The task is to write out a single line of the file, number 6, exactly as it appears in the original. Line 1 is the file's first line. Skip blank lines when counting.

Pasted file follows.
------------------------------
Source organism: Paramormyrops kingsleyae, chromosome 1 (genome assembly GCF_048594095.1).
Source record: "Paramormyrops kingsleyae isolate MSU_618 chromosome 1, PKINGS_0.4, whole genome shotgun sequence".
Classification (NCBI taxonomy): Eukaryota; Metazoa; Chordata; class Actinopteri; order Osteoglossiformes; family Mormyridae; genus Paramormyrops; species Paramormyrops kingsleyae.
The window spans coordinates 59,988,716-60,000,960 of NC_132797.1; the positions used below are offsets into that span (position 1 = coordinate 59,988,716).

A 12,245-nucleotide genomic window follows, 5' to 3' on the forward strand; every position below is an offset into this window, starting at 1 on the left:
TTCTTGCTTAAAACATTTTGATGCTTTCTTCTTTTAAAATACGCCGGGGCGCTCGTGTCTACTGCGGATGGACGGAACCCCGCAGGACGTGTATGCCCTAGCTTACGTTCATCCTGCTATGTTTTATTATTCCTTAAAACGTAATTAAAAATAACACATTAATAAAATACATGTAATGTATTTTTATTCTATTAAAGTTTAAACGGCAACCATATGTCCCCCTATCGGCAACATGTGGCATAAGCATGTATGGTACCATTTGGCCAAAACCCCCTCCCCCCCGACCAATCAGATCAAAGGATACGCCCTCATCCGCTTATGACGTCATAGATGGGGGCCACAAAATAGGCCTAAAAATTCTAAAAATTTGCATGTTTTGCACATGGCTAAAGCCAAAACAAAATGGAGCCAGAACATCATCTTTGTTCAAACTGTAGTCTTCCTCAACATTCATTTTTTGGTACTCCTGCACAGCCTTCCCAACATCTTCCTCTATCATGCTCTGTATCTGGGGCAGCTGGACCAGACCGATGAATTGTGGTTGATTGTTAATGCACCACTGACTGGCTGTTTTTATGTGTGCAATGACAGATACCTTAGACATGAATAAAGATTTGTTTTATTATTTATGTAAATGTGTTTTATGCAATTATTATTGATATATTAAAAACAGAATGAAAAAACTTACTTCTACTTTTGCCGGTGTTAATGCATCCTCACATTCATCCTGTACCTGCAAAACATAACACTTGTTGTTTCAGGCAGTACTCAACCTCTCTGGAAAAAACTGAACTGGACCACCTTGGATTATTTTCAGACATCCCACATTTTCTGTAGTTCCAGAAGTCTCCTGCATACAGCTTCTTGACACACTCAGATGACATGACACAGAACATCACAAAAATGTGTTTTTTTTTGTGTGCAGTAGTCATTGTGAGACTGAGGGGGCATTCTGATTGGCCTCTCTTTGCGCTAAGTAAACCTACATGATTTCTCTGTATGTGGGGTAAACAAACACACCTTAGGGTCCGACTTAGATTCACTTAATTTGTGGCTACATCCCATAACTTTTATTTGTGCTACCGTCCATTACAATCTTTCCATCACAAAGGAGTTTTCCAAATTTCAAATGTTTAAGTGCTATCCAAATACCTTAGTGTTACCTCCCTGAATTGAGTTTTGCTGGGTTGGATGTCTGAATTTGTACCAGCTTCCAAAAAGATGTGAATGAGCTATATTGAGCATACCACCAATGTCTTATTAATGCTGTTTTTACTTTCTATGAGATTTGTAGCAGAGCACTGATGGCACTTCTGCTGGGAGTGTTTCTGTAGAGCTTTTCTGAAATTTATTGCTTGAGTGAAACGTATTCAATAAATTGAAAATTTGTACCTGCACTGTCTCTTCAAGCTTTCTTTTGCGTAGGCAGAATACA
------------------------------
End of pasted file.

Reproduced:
TTCTTGCTTAAAACATTTTGATGCTTTCTTCTTTTAAAATACGCCGGGGCGCTCGTGTCTACTGCGGATGGACGGAACCCCGCAGGACGTGTATGCCCTAGCTTACGTTCATCCTGCTATGTTTTATTATTCCTTAAAACGTAATTAAAAATAACACATTAATAAAATACATGTAATGTATTTTTATTCTATTAAAGTTTAAACGGCAACCATATGTCCCCCTATCGGCAACATGTGGCATAAGCATGTATGGTACCATTTGGCCAAAACCCCCTCCCCCCCGACCAATCAGATCAAAGGATACGCCCTCATCCGCTTATGACGTCATAGATGGGGGCCACAAAATAGGCCTAAAAATTCTAAAAATTTGCATGTTTTGCACATGGCTAAAGCCAAAACAAAATGGAGCCAGAACATCATCTTTGTTCAAACTGTAGTCTTCCTCAACATTCATTTTTTGGTACTCCTGCACAGCCTTCCCAACATCTTCCTCTATCATGCTCTGTATCTGGGGCAGCTGGACCAGACCGATGAATTGTGGTTGATTGTTAATGCACCACTGACTGGCTGTTTTTATGTGTGCAATGACAGATACCTTAGACATGAATAAAGATTTGTTTTATTATTTATGTAAATGTGTTTTATGCAATTATTATTGATATATTAAAAACAGAATGAAAAAACTTACTTCTACTTTTGCCGGTGTTAATGCATCCTCACATTCATCCTGTACCTGCAAAACATAACACTTGTTGTTTCAGGCAGTACTCAACCTCTCTGGAAAAAACTGAACTGGACCACCTTGGATTATTTTCAGACATCCCACATTTTCTGTAGTTCCAGAAGTCTCCTGCATACAGCTTCTTGACACACTCAGATGACATGACACAGAACATCACAAAAATGTGTTTTTTTTTGTGTGCAGTAGTCATTGTGAGACTGAGGGGGCATTCTGATTGGCCTCTCTTTGCGCTAAGTAAACCTACATGATTTCTCTGTATGTGGGGTAAACAAACACACCTTAGGGTCCGACTTAGATTCACTTAATTTGTGGCTACATCCCATAACTTTTATTTGTGCTACCGTCCATTACAATCTTTCCATCACAAAGGAGTTTTCCAAATTTCAAATGTTTAAGTGCTATCCAAATACCTTAGTGTTACCTCCCTGAATTGAGTTTTGCTGGGTTGGATGTCTGAATTTGTACCAGCTTCCAAAAAGATGTGAATGAGCTATATTGAGCATACCACCAATGTCTTATTAATGCTGTTTTTACTTTCTATGAGATTTGTAGCAGAGCACTGATGGCACTTCTGCTGGGAGTGTTTCTGTAGAGCTTTTCTGAAATTTATTGCTTGAGTGAAACGTATTCAATAAATTGAAAATTTGTACCTGCACTGTCTCTTCAAGCTTTCTTTTGCGTAGGCAGAATACA